The Pros And Cons Of Being Besties With Your Boss
Work mates, what would we do without them? Seriously – they save us from having to dine solo at lunch, are always there to indulge our incessant smack talk and honestly, just make the days go a whole lot smoother. How about buddying up with your boss though? Yeah, being chummy with your supervisor might make work life easier when gunning for that early Friday arvo knock off, but at times, it can get a little awkward.
If your work buddy has just received a promotion, or you and your current boss are starting to hit it off, here’s all you need to know: with the pros and cons of being besties with your boss.
PRO: You’ll be blessed with benefits
The inherent fear of your boss not liking you is one of the most common workplace worries – we’ve all been there, so it’s no wonder people are buddying up with their superior in the chance of developing a friendship. A friendship that can often come with a bunch of hidden perks I might add.
Your boss sees you as more than an employee, you guys are friends, so when it comes to stuff like promotions, time off and shift changes you’re likely to be favoured – friends like seeing other friends succeed!
Not only will you be on top of the list for work perks, but the ability to speak as freely as you like with your boss, deprived of boundaries can make for a much easier time when negotiating and partaking in general work chat – this is bound to make for a much cruisier work life.
CON: It restricts constructive criticism
If over the weekend you and your boss were busy sinking beers and hanging out, so it makes sense that come Monday, talking business can feel a little awkward. When the lines are blurred between your professional work relationship and friendship, things like criticism can be a little cringe-worthy.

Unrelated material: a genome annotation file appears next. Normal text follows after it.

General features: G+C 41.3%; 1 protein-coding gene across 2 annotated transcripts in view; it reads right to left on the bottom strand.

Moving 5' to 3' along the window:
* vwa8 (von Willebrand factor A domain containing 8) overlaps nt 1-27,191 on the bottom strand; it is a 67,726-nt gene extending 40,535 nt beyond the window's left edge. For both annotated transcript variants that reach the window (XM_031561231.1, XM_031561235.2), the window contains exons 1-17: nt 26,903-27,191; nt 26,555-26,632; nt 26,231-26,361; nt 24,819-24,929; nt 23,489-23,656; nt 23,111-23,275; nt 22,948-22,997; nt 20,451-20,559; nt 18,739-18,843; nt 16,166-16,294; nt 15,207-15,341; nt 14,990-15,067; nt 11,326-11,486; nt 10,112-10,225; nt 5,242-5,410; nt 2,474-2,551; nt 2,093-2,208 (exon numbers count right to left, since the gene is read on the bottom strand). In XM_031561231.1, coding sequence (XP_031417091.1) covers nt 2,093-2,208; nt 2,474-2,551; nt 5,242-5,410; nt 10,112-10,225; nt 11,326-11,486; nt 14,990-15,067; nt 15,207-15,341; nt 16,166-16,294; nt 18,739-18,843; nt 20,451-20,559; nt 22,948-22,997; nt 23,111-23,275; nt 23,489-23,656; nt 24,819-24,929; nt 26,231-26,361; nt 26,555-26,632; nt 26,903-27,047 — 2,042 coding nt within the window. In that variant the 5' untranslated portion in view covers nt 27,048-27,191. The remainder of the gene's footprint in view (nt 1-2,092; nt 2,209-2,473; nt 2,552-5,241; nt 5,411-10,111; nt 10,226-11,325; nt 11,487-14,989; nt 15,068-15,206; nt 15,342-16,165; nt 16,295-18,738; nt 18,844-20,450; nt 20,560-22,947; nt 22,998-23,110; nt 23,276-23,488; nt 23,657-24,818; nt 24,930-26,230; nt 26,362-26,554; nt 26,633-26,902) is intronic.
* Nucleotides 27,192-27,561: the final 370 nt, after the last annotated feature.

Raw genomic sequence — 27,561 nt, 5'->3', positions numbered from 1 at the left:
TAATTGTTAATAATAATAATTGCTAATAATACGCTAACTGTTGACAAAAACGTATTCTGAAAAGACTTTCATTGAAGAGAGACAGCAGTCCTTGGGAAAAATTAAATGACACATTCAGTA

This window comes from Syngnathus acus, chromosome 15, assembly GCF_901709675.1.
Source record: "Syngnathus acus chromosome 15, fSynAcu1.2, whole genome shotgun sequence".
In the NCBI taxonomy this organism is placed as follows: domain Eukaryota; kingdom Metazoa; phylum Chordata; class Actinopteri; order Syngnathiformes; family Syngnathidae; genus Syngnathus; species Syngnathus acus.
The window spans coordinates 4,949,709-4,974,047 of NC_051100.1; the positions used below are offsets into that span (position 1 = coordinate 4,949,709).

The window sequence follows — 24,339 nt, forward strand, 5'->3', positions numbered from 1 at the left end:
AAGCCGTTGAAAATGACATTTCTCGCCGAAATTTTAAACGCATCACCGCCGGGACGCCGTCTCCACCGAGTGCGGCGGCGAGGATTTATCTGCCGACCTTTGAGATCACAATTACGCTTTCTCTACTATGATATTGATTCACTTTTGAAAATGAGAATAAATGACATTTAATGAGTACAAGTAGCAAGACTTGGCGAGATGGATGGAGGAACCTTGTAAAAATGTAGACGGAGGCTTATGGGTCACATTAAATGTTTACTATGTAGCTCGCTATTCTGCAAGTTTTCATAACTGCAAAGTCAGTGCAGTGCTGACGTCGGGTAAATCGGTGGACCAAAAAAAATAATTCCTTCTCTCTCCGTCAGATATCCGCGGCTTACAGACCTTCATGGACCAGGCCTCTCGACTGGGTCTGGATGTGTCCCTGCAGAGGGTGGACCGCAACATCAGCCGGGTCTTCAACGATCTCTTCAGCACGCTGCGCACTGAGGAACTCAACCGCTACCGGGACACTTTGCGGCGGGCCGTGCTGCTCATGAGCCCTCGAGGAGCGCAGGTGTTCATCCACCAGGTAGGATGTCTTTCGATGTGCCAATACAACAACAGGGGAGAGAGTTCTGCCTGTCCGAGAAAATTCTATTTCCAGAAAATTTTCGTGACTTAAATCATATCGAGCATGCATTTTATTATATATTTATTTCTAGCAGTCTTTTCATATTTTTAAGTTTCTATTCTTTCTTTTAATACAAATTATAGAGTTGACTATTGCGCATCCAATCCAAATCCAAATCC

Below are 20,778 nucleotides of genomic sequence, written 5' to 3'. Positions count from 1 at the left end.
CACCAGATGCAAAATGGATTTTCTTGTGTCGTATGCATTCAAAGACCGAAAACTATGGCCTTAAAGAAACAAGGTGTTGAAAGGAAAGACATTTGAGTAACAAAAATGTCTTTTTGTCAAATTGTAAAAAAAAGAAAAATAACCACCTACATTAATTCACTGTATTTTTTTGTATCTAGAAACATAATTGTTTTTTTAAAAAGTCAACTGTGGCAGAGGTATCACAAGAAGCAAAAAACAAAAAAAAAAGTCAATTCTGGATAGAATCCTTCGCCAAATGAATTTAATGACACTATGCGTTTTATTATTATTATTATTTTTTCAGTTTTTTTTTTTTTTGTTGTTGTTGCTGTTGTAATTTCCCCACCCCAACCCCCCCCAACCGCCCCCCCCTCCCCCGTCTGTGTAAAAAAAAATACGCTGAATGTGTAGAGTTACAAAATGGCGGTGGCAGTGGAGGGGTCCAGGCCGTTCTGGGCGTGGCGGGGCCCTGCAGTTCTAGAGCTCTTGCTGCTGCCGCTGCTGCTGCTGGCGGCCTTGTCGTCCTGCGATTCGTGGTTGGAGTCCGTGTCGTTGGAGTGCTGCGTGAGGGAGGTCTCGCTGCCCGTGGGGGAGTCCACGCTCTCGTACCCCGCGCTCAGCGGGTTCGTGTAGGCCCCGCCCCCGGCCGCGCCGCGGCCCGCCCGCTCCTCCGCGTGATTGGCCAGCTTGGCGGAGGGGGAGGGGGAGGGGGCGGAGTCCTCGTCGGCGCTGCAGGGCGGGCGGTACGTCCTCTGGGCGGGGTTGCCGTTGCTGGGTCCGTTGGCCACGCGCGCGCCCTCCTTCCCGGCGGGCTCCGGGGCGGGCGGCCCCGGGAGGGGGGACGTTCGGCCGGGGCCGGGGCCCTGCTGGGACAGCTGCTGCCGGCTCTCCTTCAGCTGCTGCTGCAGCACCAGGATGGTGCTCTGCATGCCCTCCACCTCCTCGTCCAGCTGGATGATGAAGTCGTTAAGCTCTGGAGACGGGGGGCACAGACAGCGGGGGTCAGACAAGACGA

The role of a boss is to manage, lead and dish out the constructive criticism when it’s needed, and hopping between the roles of boss and bestie can prove difficult at times.
Your feelings might be spared when it comes to work chat, and while this is a nice gesture, it deprives you from getting better at your job. Alternatively, if your boss does offer you some critiques, it can be sometimes difficult or annoying hearing it from someone you consider a friend – it’s important to remember that above everything else, they’re your boss, and it’s their job.
PRO: It might make you better at your job
You’ve been spending all this extra time around your boss, so surely you’ve picked up on some inside info that could make you even better at your job. If you can, try and gage exactly what he or she is looking for in terms of quality of work, as well as what their schedule is like, you’re on to a winner.
For example, if you’re in a rush and need items approved pronto, it pays to know the boss’s schedule – you’ll be an efficiency fiend.
On top of this, genuinely liking the person you work for can make the world of difference. When we have a boss we don’t like so much, the motivation show up every day and work hard can often be lost. If your boss is a legend, chances are you enjoy heading to work every day.
CON: You could be accused of being favoured
Nobody likes to be called a suck up, but if your co-workers can clearly see how much extra time you’re spending with your boss, it can cause a bit of drama – especially if they’re catching wind of any potential perks you may be receiving.
Having the reputation of teacher’s pet mightn’t serve you so well when interacting with other colleagues, so it’s important to be cool and upfront about it. Don’t try and hide your relationship with your boss – that’s a bit suss and your co-workers will surely smell a rat.
At the end of the day, it’s always better to be friends than foes when it comes to your boss. There is a way to balance the two worlds, and it’s important to be in the know about what you’re in for and how to bypass the awkwardness.
(Lead Image: 30 Rock)
Bradley is a writer from Newcastle who enjoys travel, Tina Fey comedies and is a connoisseur of cheap red wine.